Coca-Cola's 100% Plant-Based Bottle, United States of America


Coca-Cola aims to replace the PTA component with plant-based PET for its entire range of PET plastic bottles

Global beverage major Coca-Cola plans to launch fully recyclable polyethylene terephthalate (PET) bottles, made with 100% plant-based material, as part of its next generation sustainable packaging initiative.

The company's existing PlantBottle™ packaging introduced in 2009 comprises of 30% plant-based PET and 70% purified terephthalic acid (PTA). Coca-Cola aims to replace the PTA component with plant-based PET for its entire range of PET plastic bottles by 2020.

The company entered into agreements with three biotechnology companies, Virent, Gevo and Avantium, in December 2011 to commercially develop bio-based material for the next-generation PlantBottle™ packaging. It is a significant R&D investment by the company in packaging innovation.

Coca-Cola's PlantBottleTM technology

Coca-Cola distributed more than 15 billion of its first generation PlantBottles (30% plant-based) in 25 countries as of June 2013. Around eight percent of its PET plastic bottles were based on PlantBottle technology in 2012.

The company continues to invest significantly in this technology, with a target of making all its PET bottles fully renewable using 100% bio-based packaging materials.

The technology represents a breakthrough in sustainable and low-carbon packaging solution, providing a welcome alternative to fossil-fuel based packaging.

Coca-Cola's collaborations for its polyethylene terephthalate (PET) bottles

"Coca-Cola distributed more than 15 billion of its first generation PlantBottles (30% plant-based) in 25 countries as of June 2013."

Wisconsin-based company Virent will produce plant-based Paraxylene (PX) under the trademark BioFormPX™ for the 100% bio-based PET resin of Coca-Cola's new plant-bottles, under long term Joint Development and Supply Agreements. Virent targets to open its full-scale commercial plant, producing plant-based paraxylene, in 2015.

US renewable chemicals company Gevo will produce paraxylene from bio-based isobutanol for Coca-Cola's 100% bio-based PlantBottle™ PET resin under a similar agreement. A demonstration-scale paraxylene plant has already been opened by Gevo in Silsbee, Texas, as part of this agreement.

Dutch research and technology company Avantium will produce bio-based polyester polyethylene-furanoate (PEF), an analogue of PET, for Coca-Cola bottle using its chemical-catalytic technology platform YXY. YXY technology is used to derive PEF from carbohydrates containing biomass feedstock, such as sugarcane, agricultural residues, plants and grains.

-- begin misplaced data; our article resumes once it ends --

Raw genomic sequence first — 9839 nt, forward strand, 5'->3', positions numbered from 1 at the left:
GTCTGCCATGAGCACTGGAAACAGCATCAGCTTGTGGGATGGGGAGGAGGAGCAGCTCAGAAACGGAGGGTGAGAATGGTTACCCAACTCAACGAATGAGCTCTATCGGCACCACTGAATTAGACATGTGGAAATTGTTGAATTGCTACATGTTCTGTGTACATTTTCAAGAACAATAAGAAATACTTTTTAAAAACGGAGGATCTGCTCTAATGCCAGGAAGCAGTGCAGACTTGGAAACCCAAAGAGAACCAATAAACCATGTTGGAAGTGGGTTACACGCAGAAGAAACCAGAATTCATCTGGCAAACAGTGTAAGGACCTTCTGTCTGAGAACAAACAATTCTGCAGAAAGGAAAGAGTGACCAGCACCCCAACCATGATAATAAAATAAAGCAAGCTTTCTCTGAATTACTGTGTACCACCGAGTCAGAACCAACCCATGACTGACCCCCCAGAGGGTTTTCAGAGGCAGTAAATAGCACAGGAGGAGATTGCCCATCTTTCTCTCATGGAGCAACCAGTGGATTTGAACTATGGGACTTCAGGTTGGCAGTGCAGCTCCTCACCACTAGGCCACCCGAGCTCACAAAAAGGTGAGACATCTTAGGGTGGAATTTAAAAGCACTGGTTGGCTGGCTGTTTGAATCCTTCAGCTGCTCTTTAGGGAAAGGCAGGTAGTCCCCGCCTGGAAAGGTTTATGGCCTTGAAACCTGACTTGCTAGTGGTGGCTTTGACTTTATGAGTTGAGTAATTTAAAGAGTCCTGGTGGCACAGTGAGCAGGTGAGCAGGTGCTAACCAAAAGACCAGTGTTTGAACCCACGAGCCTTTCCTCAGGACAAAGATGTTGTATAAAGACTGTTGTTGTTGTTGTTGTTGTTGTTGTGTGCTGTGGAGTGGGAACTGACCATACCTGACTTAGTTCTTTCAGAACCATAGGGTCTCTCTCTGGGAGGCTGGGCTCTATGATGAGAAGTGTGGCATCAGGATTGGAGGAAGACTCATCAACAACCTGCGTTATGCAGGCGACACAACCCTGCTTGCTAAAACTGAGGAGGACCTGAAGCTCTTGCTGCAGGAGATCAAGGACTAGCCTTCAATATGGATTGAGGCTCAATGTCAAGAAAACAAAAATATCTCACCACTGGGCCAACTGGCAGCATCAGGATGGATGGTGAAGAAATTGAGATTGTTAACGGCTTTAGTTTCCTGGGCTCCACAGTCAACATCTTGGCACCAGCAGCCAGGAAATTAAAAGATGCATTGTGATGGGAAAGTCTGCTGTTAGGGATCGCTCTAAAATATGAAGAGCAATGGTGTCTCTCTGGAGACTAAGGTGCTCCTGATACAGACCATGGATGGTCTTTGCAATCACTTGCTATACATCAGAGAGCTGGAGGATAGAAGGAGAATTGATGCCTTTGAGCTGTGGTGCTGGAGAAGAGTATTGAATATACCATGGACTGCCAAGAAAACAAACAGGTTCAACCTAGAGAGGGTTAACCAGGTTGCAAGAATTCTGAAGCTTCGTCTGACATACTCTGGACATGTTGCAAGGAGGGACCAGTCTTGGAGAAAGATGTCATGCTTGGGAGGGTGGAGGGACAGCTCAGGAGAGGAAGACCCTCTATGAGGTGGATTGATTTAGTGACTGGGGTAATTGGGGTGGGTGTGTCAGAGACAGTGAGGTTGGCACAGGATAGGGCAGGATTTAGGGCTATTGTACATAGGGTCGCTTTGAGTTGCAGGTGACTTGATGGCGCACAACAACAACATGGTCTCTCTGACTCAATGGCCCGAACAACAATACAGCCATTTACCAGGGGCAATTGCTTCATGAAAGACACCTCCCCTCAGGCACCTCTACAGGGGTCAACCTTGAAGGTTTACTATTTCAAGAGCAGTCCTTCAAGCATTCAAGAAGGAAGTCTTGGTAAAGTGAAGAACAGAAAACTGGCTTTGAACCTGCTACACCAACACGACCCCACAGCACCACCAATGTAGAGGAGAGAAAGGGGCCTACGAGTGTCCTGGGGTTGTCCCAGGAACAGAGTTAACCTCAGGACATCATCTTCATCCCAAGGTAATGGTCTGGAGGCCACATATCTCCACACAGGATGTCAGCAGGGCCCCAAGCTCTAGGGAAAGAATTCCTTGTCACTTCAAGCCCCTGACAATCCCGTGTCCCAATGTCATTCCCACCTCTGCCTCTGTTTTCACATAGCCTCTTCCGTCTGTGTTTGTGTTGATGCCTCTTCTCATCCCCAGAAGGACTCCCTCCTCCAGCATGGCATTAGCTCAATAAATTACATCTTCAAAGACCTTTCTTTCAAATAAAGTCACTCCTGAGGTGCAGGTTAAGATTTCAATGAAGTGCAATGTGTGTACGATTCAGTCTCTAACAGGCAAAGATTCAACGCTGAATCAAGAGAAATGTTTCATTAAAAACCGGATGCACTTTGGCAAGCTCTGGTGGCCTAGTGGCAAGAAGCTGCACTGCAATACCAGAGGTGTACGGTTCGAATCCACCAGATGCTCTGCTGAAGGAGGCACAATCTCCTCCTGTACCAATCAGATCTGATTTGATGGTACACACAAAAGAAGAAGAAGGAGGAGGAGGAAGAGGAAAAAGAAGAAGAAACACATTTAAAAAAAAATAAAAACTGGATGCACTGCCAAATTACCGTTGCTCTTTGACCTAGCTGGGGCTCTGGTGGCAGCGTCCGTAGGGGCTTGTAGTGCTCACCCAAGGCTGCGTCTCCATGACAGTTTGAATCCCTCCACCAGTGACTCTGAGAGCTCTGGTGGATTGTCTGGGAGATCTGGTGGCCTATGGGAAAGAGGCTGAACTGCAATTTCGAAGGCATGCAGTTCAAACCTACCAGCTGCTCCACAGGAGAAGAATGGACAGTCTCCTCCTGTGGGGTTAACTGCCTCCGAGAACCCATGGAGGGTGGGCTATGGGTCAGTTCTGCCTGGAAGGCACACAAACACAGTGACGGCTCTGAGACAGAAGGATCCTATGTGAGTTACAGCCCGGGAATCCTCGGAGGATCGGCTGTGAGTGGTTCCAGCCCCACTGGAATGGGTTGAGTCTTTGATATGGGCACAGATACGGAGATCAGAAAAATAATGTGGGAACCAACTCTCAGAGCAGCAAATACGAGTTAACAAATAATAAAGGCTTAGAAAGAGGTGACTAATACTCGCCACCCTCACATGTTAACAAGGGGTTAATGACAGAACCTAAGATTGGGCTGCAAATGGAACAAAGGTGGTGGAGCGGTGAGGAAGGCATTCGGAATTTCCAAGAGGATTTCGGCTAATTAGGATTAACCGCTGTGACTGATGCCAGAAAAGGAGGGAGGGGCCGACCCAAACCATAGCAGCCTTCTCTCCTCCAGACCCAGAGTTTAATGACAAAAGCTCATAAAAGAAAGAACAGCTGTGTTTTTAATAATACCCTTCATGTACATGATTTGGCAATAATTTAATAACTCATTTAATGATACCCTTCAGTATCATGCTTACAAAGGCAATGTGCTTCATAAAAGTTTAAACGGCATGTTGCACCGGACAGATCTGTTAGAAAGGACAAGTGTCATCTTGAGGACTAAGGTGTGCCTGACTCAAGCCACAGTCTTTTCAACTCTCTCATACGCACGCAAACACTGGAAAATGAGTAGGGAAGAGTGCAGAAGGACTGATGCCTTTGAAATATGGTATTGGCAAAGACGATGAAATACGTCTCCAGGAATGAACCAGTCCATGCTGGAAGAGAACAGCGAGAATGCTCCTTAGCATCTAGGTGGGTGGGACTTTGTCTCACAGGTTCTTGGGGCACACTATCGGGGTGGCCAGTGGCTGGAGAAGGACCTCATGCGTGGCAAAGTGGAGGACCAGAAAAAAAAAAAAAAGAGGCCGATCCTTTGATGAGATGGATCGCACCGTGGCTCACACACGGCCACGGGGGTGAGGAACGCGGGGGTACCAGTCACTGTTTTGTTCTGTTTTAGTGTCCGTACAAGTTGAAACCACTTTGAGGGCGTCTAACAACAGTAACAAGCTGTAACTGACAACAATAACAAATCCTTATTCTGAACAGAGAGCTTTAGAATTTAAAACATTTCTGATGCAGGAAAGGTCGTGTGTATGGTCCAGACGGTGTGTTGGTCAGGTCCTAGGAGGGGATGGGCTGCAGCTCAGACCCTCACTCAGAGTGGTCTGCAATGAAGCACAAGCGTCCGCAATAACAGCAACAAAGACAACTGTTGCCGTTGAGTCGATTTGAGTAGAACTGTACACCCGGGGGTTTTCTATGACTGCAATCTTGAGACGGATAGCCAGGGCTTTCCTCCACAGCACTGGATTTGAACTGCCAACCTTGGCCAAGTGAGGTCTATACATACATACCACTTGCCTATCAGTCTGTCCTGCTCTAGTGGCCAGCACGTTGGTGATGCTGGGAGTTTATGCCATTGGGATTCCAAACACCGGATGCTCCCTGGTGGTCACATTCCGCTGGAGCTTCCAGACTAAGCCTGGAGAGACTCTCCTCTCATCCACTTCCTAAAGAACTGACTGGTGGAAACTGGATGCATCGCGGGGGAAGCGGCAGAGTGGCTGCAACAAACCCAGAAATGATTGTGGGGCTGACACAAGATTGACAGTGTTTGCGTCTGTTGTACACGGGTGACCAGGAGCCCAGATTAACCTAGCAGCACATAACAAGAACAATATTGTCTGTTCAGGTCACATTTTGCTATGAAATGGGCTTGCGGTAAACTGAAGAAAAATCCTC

A PEF pilot plant was opened by Avantium in Geleen, the Netherlands, in December 2011. The current agreement calls for commercial scale PEF production by Avantium for Coca-Cola's next generation PlantBottle™ packaging.

The Coca-Cola Company, together with Ford Motor, Heinz and Procter & Gamble, announced the formation of the Plant PET Technology Collaborative (PTC) in June 2012 as a strategic initiative to speed-up development and use of 100% plant-based PET materials and fibre in their products. Heinz is already using Coca-Cola's PlantBottle™ packaging technology for its ketchup bottles in the US and Canada.

Gevo's Silsbee paraxylene plant, Texas

A demonstration-scale paraxylene plant was inaugurated by Gevo in Silsbee, Texas, in August 2013. The plant will produce paraxylene for 100% renewable PET to be used in Coca-Cola's beverage bottles. The plant will convert bio-based isobutanol, a four-carbon fermentation alcohol, into paraxylene through chemical processes.

"Coca-Cola aims to replace the PTA component with plant-based PET for its entire range of PET plastic bottles by 2020."

The paraxylene produced at the facility will be used along with commercially available renewable mono ethylene glycol (MEG) to produce fully recyclable bio-based PET resin for Coca-Cola's beverage bottles.

The paraxylene facility is located at Gevo's existing jet fuel plant in Silsbee. Coca-Cola provided the research and development support for the plant under the Joint Development Agreement signed in 2011.

Japanese chemical company Toray is the other collaborator for the paraxylene plant. The Toray-Gevo collaboration had successfully produced fully renewable and recyclable PET from isobutanol at laboratory scale in 2011.

Toray provided funding assistance for the construction of the Silsbee facility. It will purchase paraxylene from Gevo's facility and convert it into PET fibres, textiles and films under an offtake agreement signed with Gevo.


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